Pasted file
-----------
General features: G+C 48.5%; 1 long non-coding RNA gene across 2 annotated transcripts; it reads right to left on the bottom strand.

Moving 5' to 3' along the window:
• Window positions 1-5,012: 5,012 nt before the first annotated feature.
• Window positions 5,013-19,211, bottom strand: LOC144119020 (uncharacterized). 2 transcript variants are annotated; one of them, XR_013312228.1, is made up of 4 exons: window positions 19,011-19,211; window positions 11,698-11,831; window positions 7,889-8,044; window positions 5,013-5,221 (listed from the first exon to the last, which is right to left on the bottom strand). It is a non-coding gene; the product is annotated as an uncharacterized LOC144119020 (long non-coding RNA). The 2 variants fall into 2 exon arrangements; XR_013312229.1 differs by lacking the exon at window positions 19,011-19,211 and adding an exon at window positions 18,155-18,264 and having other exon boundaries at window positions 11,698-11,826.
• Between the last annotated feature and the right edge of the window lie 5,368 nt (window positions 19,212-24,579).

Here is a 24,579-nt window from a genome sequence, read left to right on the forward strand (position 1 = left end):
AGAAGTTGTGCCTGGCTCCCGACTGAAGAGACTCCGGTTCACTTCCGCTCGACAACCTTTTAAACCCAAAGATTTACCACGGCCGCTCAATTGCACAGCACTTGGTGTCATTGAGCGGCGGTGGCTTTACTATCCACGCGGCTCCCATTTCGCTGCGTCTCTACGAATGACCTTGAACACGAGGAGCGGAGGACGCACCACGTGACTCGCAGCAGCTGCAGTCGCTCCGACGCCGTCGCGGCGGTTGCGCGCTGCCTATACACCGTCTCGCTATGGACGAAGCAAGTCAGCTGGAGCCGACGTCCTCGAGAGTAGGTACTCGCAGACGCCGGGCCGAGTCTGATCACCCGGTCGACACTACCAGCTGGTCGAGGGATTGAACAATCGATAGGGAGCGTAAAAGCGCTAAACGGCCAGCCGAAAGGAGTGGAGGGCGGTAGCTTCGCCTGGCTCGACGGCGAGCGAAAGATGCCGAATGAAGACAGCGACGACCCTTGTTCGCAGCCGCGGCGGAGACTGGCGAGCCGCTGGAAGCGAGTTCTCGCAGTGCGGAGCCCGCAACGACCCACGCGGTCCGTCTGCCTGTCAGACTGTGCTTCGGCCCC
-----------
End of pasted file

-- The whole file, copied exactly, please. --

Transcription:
General features: G+C 48.5%; 1 long non-coding RNA gene across 2 annotated transcripts; it reads right to left on the bottom strand.

Moving 5' to 3' along the window:
• Window positions 1-5,012: 5,012 nt before the first annotated feature.
• Window positions 5,013-19,211, bottom strand: LOC144119020 (uncharacterized). 2 transcript variants are annotated; one of them, XR_013312228.1, is made up of 4 exons: window positions 19,011-19,211; window positions 11,698-11,831; window positions 7,889-8,044; window positions 5,013-5,221 (listed from the first exon to the last, which is right to left on the bottom strand). It is a non-coding gene; the product is annotated as an uncharacterized LOC144119020 (long non-coding RNA). The 2 variants fall into 2 exon arrangements; XR_013312229.1 differs by lacking the exon at window positions 19,011-19,211 and adding an exon at window positions 18,155-18,264 and having other exon boundaries at window positions 11,698-11,826.
• Between the last annotated feature and the right edge of the window lie 5,368 nt (window positions 19,212-24,579).

Here is a 24,579-nt window from a genome sequence, read left to right on the forward strand (position 1 = left end):
AGAAGTTGTGCCTGGCTCCCGACTGAAGAGACTCCGGTTCACTTCCGCTCGACAACCTTTTAAACCCAAAGATTTACCACGGCCGCTCAATTGCACAGCACTTGGTGTCATTGAGCGGCGGTGGCTTTACTATCCACGCGGCTCCCATTTCGCTGCGTCTCTACGAATGACCTTGAACACGAGGAGCGGAGGACGCACCACGTGACTCGCAGCAGCTGCAGTCGCTCCGACGCCGTCGCGGCGGTTGCGCGCTGCCTATACACCGTCTCGCTATGGACGAAGCAAGTCAGCTGGAGCCGACGTCCTCGAGAGTAGGTACTCGCAGACGCCGGGCCGAGTCTGATCACCCGGTCGACACTACCAGCTGGTCGAGGGATTGAACAATCGATAGGGAGCGTAAAAGCGCTAAACGGCCAGCCGAAAGGAGTGGAGGGCGGTAGCTTCGCCTGGCTCGACGGCGAGCGAAAGATGCCGAATGAAGACAGCGACGACCCTTGTTCGCAGCCGCGGCGGAGACTGGCGAGCCGCTGGAAGCGAGTTCTCGCAGTGCGGAGCCCGCAACGACCCACGCGGTCCGTCTGCCTGTCAGACTGTGCTTCGGCCCC